I started listening to this book back in March and then finished it up in May. This book pulled at every heart string I have. I loved listening to the audible version as they had a different actor for each character and they had such distinctive voices that really fit the personality. 
I cried a lot during this book. Really. A lot. 
And I loved it. I have another one of Ruta's books on my shelf that I haven't read yet and after reading this I will be making it a priority in the near future. 
5 stars *****

4. Mrs. Dalloway by Virginia Woolf




"Mrs. Dalloway is a novel by Virginia Woolf that details a day in the life of Clarissa Dalloway, a fictional high-society woman in post-World War I England. It is one of Woolf's best-known novels.

Created from two short stories, "Mrs Dalloway in Bond Street" and the unfinished "The Prime Minister," the novel addresses Clarissa's preparations for a party she will host that evening. With an interior perspective, the story travels forwards and back in time and in and out of the characters' minds to construct an image of Clarissa's life and of the inter-war social structure. In October 2005, Mrs. Dalloway was included on TIME magazine's list of the 100 best English-language novels written since 1923."
(Goodreads)

I really enjoyed this book. It was my first Woolf. 
Full review on Scones and Crackers here. 
4 stars ****

5. The Autobiography of Mark Twain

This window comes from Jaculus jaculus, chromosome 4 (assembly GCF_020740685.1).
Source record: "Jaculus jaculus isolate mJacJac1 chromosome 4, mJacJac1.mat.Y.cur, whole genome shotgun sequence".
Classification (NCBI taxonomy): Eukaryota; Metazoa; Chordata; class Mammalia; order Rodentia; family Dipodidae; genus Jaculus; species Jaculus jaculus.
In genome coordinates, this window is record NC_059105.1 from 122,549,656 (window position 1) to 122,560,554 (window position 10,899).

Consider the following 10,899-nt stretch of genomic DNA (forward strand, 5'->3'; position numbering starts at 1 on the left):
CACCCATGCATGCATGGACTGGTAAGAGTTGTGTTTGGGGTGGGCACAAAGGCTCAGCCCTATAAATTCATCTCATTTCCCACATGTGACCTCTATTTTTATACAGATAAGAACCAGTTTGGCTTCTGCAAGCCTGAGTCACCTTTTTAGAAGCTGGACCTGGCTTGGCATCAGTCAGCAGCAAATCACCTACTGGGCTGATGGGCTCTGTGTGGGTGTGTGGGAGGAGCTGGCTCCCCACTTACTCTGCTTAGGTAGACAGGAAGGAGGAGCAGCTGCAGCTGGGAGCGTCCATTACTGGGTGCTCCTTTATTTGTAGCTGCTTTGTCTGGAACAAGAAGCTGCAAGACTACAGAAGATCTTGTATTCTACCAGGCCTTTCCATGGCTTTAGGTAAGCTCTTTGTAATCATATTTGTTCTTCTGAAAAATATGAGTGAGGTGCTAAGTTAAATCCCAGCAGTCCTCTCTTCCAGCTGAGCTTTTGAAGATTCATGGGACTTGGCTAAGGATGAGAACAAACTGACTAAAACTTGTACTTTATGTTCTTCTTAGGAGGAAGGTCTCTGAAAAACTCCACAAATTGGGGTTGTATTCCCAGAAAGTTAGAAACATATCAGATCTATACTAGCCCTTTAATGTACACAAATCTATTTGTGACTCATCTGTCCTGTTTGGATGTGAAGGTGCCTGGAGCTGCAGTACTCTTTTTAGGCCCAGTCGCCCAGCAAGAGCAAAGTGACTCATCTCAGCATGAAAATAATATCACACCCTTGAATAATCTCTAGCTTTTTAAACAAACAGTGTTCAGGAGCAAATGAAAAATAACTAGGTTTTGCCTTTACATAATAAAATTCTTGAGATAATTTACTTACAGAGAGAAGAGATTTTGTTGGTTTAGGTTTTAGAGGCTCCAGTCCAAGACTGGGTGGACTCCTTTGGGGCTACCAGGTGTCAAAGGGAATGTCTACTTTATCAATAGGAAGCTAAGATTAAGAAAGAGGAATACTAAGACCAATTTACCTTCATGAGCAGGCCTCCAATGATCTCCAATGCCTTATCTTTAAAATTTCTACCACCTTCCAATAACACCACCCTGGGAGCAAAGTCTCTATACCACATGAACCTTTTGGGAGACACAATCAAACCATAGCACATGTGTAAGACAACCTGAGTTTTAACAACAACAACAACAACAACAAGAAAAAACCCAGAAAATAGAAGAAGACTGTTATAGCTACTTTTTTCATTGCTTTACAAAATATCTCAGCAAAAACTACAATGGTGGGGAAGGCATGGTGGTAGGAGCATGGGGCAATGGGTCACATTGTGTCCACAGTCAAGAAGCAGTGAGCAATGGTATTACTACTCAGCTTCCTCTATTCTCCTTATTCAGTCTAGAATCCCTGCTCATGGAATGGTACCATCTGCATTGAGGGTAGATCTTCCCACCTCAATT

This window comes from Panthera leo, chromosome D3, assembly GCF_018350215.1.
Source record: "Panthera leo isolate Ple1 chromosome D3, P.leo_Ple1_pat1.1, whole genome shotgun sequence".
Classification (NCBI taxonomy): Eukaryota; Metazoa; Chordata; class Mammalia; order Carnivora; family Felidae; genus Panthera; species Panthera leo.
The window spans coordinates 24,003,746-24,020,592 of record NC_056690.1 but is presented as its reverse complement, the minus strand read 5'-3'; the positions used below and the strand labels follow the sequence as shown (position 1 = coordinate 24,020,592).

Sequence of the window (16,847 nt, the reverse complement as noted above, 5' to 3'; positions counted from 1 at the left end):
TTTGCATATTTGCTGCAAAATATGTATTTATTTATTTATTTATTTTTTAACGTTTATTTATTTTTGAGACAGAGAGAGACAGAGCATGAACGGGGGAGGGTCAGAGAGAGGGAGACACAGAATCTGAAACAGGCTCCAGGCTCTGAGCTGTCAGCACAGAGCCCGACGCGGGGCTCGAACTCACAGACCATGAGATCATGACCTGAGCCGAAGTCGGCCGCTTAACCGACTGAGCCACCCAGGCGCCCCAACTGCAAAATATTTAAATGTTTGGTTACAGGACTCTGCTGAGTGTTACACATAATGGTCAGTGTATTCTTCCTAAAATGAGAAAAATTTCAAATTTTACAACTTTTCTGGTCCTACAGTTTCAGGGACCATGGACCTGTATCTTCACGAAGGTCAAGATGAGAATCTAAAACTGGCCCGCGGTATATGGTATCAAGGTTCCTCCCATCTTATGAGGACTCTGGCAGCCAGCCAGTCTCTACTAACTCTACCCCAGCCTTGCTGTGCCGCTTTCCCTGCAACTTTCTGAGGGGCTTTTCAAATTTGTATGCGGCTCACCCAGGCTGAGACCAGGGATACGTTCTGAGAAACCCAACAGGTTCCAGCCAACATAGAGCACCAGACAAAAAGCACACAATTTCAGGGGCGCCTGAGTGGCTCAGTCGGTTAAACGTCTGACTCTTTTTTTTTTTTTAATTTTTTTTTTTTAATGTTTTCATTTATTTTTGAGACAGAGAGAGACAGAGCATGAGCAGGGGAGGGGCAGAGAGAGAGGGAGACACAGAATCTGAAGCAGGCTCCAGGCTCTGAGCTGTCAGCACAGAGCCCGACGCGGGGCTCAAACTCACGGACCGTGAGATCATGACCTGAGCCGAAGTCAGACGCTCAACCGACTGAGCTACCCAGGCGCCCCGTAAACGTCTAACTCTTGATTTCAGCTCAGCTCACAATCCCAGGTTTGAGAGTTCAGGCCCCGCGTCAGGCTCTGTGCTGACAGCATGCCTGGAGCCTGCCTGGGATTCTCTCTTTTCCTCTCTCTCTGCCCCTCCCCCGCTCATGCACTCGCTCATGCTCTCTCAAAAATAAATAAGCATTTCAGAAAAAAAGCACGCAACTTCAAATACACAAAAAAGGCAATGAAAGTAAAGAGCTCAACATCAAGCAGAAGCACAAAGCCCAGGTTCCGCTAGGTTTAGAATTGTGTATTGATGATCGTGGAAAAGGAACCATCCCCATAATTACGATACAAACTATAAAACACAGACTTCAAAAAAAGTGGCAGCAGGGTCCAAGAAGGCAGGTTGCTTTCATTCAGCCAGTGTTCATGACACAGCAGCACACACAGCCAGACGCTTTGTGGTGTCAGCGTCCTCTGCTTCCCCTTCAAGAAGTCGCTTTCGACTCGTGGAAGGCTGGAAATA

"Mark Twain was a figure larger than life: massive in talent, eruptive in temperament, unpredictable in his actions. He crafted stories of heroism, adventure, tragedy, and comedy that reflected the changing America of the time, and he tells his own story--which includes sixteen pages of photos--with the same flair he brought to his fiction. Writing this autobiography on his deathbed, Twain vowed to he "free and frank and unembarrassed" in the recounting of his life and his experiences. Twain was more than a match for the expanding America of riverboats, gold rushes, and the vast westward movement, which provided the material for his novels and which served to inspire this beloved and uniquely American autobiography." (Goodreads)

I loved this book. 
It was very long and it did drag on in some points but overall it was such an interesting read. 
He is such a funny guy. He says at the beginning that he wrote this with the express purpose of it not being published until after he was dead so that he would be fully honest. 
He tells stories of his life and those all around him. 
It made me laugh, there were parts that made me a bit emotional, and mostly it gave me a good understanding of who he really was. 
When I was about a third of the way through the book I found out that I am related to him. 
That was amazing. It made the rest of the book mean so much more to me. 
I really want to go back and read his books now because I feel like they will mean so much more to me now that I know more about him and his life. 
4 stars ****



2 comments:

The Kings said...

Good write up on the books. I would like to read the Mark Twain book. Is it your book or a library book?

cheryl said...

Thanks! I think you would like it. It was a library book.